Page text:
It was 25 years back when the first corporation thought of this bright idea of farming out part of its
IT department to somebody else. They called it time-sharing, and it was supposed to cut costs dramatically.
These days, the hot money-saver is off-loading Internet-related functions to application service providers
(ASPs) that rent out software applications. Between the two, businesses experimented with giant agreements
that saw entire technology operations shift to outside companies.
No matter what the current term, the basic concept is outsourcing. And seeing as we've had a quarter century
to work out the kinks, one would think that by now it would be a trouble-free, fill-in-the-blanks process.
But that would be wrong. Outsourcing, it seems, is one place where it's a snap for history to repeat itself—with
some calamitous results. While many companies have undoubtedly saved money, several others
have seen costs spiral, quality plummet or, worst of all, IT operations crash. Why is it that this
seemingly simple idea has spawned so many disaster stories?
The plain truth is that outsourcers commonly repeat a painful learning cycle every time a new technology
gets outsourced. Because it can take years for both outsourcers and their customers to learn a technology and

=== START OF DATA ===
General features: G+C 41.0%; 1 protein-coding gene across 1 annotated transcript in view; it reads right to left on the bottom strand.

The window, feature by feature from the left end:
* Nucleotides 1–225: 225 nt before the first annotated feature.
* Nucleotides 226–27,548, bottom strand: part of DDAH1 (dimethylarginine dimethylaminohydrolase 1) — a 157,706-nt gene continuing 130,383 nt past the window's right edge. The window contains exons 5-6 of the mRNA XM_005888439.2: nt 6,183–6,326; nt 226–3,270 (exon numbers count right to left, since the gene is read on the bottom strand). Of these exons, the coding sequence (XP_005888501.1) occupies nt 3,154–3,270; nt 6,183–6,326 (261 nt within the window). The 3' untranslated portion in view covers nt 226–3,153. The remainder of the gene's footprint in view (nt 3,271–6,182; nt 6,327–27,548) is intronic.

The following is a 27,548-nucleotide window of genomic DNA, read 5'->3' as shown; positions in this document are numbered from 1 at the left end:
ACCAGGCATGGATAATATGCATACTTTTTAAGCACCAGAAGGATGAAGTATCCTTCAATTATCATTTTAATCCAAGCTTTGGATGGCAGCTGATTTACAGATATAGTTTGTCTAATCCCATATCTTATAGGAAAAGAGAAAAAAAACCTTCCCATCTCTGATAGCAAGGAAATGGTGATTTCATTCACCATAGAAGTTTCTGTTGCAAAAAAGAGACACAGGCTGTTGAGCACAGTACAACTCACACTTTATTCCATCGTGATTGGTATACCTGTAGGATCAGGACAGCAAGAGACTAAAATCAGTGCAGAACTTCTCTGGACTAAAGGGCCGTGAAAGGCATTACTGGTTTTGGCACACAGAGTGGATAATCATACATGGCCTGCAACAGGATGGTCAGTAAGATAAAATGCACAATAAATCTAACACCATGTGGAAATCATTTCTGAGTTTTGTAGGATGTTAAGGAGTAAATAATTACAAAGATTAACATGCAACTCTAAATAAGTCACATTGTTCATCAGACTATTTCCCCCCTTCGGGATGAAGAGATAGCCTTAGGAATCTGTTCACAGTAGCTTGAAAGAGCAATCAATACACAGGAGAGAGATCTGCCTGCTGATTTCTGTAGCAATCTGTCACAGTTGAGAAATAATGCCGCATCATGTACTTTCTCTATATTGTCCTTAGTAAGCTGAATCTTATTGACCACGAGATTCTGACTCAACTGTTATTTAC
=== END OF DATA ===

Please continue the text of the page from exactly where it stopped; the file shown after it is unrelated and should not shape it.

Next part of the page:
understand how best to manage it within the scope of the outsourcing agreement, they often make mistakes that
have long-term effects. For example, when technology is new—such as customer relationship management and
supply chain management—outsourcers often under price their offerings to such a degree that they either
go out of business or are forced to cut back on service. Customers, who mistakenly think that outsourcers
are the experts in any technology, often do not know how to protect themselves from bad deals. The importance of
Vendor Evaluation can not be overemphasized.
When outsourcers began to offer the maintenance of desktop PCs for the first time, a multitude of outsourcing
companies sprang up to meet this demand. Eager for customers, they priced their services too low. A shakeout
followed, leaving only a handful of companies and a host of dissatisfied customers. But as both customers
and vendors gained experience with how to best structure desktop deals, satisfaction levels rose.
It is noticeable that so far, the ASP phenomenon is following the same trajectory. A year or two ago, new
ASPs were appearing overnight. Today, the ASP consolidation is well under way as both businesses and
customers get smart about how to handle these new projects. In the meantime, mistakes happen.
Given the high margin for error, why would anyone outsource a new technology? Simply put, you may
have no other choice. Cycle times are shorter than ever, money is tight and skilled personnel are hard to find.
For many companies, outsourcing offers an attractive path around these constraints. But regardless of why you
outsource, mistakes happen—and often enough for us to compile a list of five classic outsourcing blunders.
Here's hoping that you can learn from a host of others' missteps.